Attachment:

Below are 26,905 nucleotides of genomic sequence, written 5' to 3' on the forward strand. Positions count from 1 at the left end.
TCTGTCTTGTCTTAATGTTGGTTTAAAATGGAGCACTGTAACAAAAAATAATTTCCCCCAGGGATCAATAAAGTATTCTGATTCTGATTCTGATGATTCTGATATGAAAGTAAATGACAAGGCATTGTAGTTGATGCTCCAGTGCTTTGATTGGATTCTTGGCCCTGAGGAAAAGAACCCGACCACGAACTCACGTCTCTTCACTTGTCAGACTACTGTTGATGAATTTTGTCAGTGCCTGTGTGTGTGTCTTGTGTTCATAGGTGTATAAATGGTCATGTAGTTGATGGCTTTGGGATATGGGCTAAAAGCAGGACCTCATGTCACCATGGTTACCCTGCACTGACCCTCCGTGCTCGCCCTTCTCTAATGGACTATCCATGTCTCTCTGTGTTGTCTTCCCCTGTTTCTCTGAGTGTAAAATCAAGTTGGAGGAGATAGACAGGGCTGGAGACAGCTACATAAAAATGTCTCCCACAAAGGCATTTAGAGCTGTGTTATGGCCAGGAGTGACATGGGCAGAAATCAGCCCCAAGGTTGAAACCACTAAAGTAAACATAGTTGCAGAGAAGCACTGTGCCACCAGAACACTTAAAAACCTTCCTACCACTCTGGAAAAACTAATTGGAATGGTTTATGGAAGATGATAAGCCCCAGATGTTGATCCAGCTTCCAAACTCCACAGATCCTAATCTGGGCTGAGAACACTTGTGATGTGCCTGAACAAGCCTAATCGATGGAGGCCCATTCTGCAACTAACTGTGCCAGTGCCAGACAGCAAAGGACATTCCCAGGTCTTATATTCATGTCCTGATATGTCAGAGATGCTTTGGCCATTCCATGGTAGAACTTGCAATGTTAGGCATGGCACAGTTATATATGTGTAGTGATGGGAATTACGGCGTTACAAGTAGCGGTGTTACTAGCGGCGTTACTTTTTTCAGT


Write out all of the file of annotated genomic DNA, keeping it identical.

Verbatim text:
Below are 26,905 nucleotides of genomic sequence, written 5' to 3' on the forward strand. Positions count from 1 at the left end.
TCTGTCTTGTCTTAATGTTGGTTTAAAATGGAGCACTGTAACAAAAAATAATTTCCCCCAGGGATCAATAAAGTATTCTGATTCTGATTCTGATGATTCTGATATGAAAGTAAATGACAAGGCATTGTAGTTGATGCTCCAGTGCTTTGATTGGATTCTTGGCCCTGAGGAAAAGAACCCGACCACGAACTCACGTCTCTTCACTTGTCAGACTACTGTTGATGAATTTTGTCAGTGCCTGTGTGTGTGTCTTGTGTTCATAGGTGTATAAATGGTCATGTAGTTGATGGCTTTGGGATATGGGCTAAAAGCAGGACCTCATGTCACCATGGTTACCCTGCACTGACCCTCCGTGCTCGCCCTTCTCTAATGGACTATCCATGTCTCTCTGTGTTGTCTTCCCCTGTTTCTCTGAGTGTAAAATCAAGTTGGAGGAGATAGACAGGGCTGGAGACAGCTACATAAAAATGTCTCCCACAAAGGCATTTAGAGCTGTGTTATGGCCAGGAGTGACATGGGCAGAAATCAGCCCCAAGGTTGAAACCACTAAAGTAAACATAGTTGCAGAGAAGCACTGTGCCACCAGAACACTTAAAAACCTTCCTACCACTCTGGAAAAACTAATTGGAATGGTTTATGGAAGATGATAAGCCCCAGATGTTGATCCAGCTTCCAAACTCCACAGATCCTAATCTGGGCTGAGAACACTTGTGATGTGCCTGAACAAGCCTAATCGATGGAGGCCCATTCTGCAACTAACTGTGCCAGTGCCAGACAGCAAAGGACATTCCCAGGTCTTATATTCATGTCCTGATATGTCAGAGATGCTTTGGCCATTCCATGGTAGAACTTGCAATGTTAGGCATGGCACAGTTATATATGTGTAGTGATGGGAATTACGGCGTTACAAGTAGCGGTGTTACTAGCGGCGTTACTTTTTTCAGT